Great time for planting mondograss

I’ve told you elsewhere in this week’s e-gardens that we live in an 11-acre forest that’s on both sides of a dry stream bed. However, when heavy rains come, that stream bed can run 6 or 7 ft. deep and 15 ft. wide, and erosion along its banks was becoming a problem.

When I needed (a) something to take the place of turfgrass in shade and (b) a plant that would hold the soil against erosion, mondograss came to my rescue.

Dense mondograss holds soil tightly to stop erosion on slopes. Click image for larger view.

However, after a frighteningly dry summer and low water pressures, a few areas of our mondograss thinned out along our driveway on the uphill side of our house.

We dug plants from the sides of the dense old plantings and broke them into fist-sized clumps, then planted them into the voids.

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Clump is planted at same depth as it was growing originally, and soil is pressed in place.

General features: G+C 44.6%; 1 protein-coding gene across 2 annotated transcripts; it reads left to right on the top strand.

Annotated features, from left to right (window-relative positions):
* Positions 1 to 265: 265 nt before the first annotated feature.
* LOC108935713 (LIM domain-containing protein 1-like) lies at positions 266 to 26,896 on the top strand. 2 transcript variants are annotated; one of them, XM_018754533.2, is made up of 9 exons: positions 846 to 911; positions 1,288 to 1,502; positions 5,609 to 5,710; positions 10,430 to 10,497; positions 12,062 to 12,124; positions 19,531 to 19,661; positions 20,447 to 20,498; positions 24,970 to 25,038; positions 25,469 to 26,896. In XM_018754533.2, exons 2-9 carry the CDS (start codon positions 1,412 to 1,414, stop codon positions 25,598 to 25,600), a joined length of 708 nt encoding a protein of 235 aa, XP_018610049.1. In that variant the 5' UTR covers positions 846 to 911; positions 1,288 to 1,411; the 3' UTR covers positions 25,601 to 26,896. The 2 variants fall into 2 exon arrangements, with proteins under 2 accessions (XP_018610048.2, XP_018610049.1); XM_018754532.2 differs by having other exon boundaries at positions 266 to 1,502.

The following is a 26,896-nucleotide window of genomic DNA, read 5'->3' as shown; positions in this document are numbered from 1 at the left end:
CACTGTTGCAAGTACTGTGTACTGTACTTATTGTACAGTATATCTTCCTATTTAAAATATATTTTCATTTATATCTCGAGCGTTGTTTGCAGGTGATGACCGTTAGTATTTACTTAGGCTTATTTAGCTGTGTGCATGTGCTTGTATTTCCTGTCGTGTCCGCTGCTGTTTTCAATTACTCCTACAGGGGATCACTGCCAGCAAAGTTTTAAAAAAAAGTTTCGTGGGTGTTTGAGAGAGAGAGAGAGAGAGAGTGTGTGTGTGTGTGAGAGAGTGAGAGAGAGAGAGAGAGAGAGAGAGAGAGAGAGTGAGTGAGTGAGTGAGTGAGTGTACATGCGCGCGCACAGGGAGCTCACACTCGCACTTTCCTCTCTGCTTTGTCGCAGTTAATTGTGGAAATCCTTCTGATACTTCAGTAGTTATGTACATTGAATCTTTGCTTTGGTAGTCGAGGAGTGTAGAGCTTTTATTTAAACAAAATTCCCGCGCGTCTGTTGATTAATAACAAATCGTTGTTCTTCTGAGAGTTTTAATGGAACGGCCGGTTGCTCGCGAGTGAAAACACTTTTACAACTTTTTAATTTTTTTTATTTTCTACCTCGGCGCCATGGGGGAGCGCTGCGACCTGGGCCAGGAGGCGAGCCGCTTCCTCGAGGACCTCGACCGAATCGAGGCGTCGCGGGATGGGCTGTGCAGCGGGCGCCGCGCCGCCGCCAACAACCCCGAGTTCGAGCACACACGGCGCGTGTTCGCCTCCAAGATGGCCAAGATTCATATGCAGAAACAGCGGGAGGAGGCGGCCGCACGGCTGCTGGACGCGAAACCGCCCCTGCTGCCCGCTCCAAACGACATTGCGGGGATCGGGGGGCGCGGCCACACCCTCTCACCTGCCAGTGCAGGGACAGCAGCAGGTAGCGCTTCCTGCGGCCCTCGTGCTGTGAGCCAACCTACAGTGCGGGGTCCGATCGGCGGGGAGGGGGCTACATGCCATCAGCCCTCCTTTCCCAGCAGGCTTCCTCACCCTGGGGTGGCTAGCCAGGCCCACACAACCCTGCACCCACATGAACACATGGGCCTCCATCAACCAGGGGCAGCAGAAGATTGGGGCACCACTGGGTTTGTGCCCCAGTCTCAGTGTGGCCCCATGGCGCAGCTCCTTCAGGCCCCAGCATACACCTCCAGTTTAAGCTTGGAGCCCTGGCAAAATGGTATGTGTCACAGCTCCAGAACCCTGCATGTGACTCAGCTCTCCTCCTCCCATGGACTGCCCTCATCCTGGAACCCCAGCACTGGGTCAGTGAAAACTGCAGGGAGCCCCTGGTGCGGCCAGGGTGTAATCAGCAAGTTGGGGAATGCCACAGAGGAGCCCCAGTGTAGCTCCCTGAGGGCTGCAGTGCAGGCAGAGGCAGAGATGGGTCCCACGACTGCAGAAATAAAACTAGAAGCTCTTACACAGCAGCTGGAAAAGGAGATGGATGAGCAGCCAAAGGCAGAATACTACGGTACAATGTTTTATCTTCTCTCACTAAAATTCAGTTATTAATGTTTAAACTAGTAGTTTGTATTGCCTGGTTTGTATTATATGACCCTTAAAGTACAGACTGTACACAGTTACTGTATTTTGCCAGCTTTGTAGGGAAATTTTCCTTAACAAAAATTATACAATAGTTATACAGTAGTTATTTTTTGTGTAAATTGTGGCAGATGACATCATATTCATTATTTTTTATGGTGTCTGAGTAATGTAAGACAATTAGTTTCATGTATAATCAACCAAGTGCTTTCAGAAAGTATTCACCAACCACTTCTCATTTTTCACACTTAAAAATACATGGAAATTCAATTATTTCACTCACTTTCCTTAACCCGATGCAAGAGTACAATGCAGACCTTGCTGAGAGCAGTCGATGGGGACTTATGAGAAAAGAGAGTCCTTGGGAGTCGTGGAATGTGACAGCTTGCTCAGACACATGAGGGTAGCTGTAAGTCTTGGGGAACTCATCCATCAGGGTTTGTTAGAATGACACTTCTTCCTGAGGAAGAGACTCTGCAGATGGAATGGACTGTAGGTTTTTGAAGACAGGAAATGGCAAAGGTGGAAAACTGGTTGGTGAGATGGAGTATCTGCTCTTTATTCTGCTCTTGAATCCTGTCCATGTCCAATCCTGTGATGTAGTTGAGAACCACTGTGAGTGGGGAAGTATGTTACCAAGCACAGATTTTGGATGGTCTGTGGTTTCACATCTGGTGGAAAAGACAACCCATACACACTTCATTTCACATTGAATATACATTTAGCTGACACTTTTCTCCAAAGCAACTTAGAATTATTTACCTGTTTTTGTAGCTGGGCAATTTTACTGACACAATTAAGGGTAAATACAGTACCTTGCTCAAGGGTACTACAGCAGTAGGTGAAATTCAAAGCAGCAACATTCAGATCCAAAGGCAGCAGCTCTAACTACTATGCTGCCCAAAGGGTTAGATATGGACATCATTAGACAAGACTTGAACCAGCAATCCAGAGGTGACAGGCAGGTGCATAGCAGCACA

Soil is firmed up around the crown of the clump.

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Now planted and firmed, clump is ready to be watered thoroughly.
This bed has been replanted. If you look closely you can see that the new clumps are in the lower right portion of the photo. Given good water and monthly feeding they should fill in completely by this time next year.

Note A: I use a flat-bladed nursery spade, also known as a “tile spade,” to lift my mondograss. It allows me to cut a straight line of the “sod,” filling the void with topsoil once the mondograss has been removed.

Note B: Mondograss can be dug and divided at any time of the year (as long as the ground isn’t frozen). Late spring and anytime in fall would be my preferences.

Note C: This is a plant with several names. Botanically it’s Ophiopogon japonicus. Its common names include “mondograss,” “lilyturf,” and “monkeygrass.” Do not confuse this, however, with dwarf mondograss – the much smaller and slower-growing sister. I would never attempt any of this with that lovely little plant.

Posted by Neil Sperry
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